Author Marissa Meyer, best known for bestselling fantasy novels such as “The Lunar Chronicles,” the “Renegades” series, as well as the standalone novel “Heartless,” has garnered a large fanbase of readers. Her newest book, “Instant Karma,” is her first contemporary novel. With Meyer’s past books in mind, I was nervous that “Instant Karma” would not live up to the hype. And although I thought the book was well written and enjoyable, several aspects, like the main character and the usage of magical realism, unfortunately, proved me right. 

“Instant Karma” follows Pru Daniels, a high school sophomore who constantly strives to do her best and is quick to cast judgment on those around her. After a late-night out with friends, Pru realizes she is able to cause those around her to experience instant karma. She revels in the ability to get back at hecklers and public vandals, but her power doesn’t work on the one person she hoped it would: Quint Erickson. Quint is her constantly late and slacking lab partner who Pru has dubbed her mortal enemy. A bad grade on a project forces them to work together over the summer, causing Pru to question her initially snappy judgments of the people around her. 

Meyer usually does an impressive job of fleshing out her characters to make their motivations clear and relatable. However, I found it difficult to connect with Pru due to her exceedingly harsh views of others. Although she grows throughout the story, Pru’s initial pretentious attitude was extremely off-putting and it almost made me quit reading. Thankfully, there are a myriad of other characters in the story that help salvage this misstep, such as fun-loving and witty Quint, Pru’s twin Jude and her best friend Ari.

Courtesy of Feiwel & Friends

The character dynamics were a definite high point. The characters’ interactions felt realistic and believable despite my initial dislike of Pru. I was rooting for Pru and Quint’s friendship throughout because of their instant clash. The duo balances each other well, which allowed them to slowly become a good team. Meyer employed the classic enemies-to-lovers trope in a very realistic manner. The characters take their time to realize their feelings for each other, which causes their bond to strengthen, rather than push them into a relationship too fast. The struggles they face allow the payoff to feel earned, building up anticipation in the reader so they desire what comes next.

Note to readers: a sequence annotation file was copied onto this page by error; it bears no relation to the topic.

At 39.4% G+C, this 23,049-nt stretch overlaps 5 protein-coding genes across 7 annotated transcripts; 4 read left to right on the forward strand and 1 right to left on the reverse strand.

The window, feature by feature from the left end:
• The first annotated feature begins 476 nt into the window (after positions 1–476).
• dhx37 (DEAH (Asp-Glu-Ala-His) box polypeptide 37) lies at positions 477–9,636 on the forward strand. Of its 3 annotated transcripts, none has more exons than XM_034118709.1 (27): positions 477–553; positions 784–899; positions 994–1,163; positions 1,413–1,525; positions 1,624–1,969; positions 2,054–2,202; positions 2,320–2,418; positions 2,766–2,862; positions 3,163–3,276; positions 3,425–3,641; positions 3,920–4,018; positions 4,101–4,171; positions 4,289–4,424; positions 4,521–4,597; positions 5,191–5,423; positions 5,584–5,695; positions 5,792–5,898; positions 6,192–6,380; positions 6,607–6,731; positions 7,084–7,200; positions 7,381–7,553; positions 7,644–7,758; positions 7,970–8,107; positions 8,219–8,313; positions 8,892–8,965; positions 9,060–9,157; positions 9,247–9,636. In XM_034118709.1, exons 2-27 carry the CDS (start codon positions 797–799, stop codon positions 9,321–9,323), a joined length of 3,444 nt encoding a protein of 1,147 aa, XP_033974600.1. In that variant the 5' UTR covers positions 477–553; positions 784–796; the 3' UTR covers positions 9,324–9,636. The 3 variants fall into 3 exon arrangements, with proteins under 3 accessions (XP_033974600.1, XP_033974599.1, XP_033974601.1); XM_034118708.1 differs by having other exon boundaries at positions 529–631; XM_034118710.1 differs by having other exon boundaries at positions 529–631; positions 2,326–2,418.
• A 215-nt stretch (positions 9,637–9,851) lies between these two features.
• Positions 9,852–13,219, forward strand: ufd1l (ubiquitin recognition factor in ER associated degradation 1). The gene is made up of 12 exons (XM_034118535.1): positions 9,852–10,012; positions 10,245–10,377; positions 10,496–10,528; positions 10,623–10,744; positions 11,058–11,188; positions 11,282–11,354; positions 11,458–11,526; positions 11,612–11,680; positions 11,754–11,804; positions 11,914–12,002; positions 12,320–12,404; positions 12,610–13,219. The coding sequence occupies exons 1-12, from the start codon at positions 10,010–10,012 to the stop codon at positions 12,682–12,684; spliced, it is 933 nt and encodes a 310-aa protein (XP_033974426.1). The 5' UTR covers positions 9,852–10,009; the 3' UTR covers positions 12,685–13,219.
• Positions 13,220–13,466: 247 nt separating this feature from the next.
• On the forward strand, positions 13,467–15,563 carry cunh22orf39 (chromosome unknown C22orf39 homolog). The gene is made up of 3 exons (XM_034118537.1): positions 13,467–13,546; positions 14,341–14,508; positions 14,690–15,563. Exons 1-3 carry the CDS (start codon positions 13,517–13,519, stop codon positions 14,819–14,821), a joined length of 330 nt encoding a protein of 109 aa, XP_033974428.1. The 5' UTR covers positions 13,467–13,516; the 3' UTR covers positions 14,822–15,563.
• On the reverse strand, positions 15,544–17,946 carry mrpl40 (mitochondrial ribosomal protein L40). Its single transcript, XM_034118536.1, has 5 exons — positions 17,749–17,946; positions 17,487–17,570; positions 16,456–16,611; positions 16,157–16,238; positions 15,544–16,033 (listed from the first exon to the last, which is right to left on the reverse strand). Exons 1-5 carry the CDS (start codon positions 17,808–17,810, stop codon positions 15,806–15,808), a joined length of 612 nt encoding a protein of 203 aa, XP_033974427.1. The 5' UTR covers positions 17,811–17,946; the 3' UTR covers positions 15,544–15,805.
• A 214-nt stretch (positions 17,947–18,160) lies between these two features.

Most of the novel is set at the fictional Fortuna Beach Sea Animal Rescue Center in Southern California, which was one of the strongest elements of the book. The world Meyer builds around cute seals, sea lions and otters feels real, and it’s obvious she must have done heavy research into what makes such centers work. Thus, her attempts to positively depict the role rescue centers play in combating environmental issues results in a brilliant backdrop for the story.

The concept of instant karma the book pushes is a shaky element, as the limits of Pru’s powers are never clearly explained. At the start, watching Pru wield her power was unnerving since it seemed to have no boundaries. Then suddenly, Pru’s power wasn’t mentioned for a large middle portion of the book, as if Meyer had forgotten it in the greater scheme of the story. Many of Meyer’s other works are set in a fantastical or science fiction setting, allowing the fantastic elements to remain prevalent throughout the story no matter what happens. In “Instant Karma,” the magical realism seemed heavily focused in certain parts of the book while completely forgotten or unmentioned in others. The magic helped move the plot forward along with character development, but the irregular usage of it damaged the way I viewed the story. Meyer should have leaned more into that magic or taken it out of the story completely. It could definitely still work as a fun beach-town romantic comedy without the magical element. While the realistic setting worked, it simply did not compare to the other well-described worlds Meyer has created in the past and did not live up to the expectations set by them. This is most likely because it is a different genre, so it takes some getting used to the different conventions and limitations of the real world.

While the book does a good job building the relationship between the characters, it isn’t Meyer’s best. It’s a cute rom-com with some fun pop culture references thrown in and employs the enemies-to-lovers trope effectively. The world-building and distinct characterization were well done. There just seemed to be a few too many ideas for it all to coalesce into the best story possible. 

Grade: C+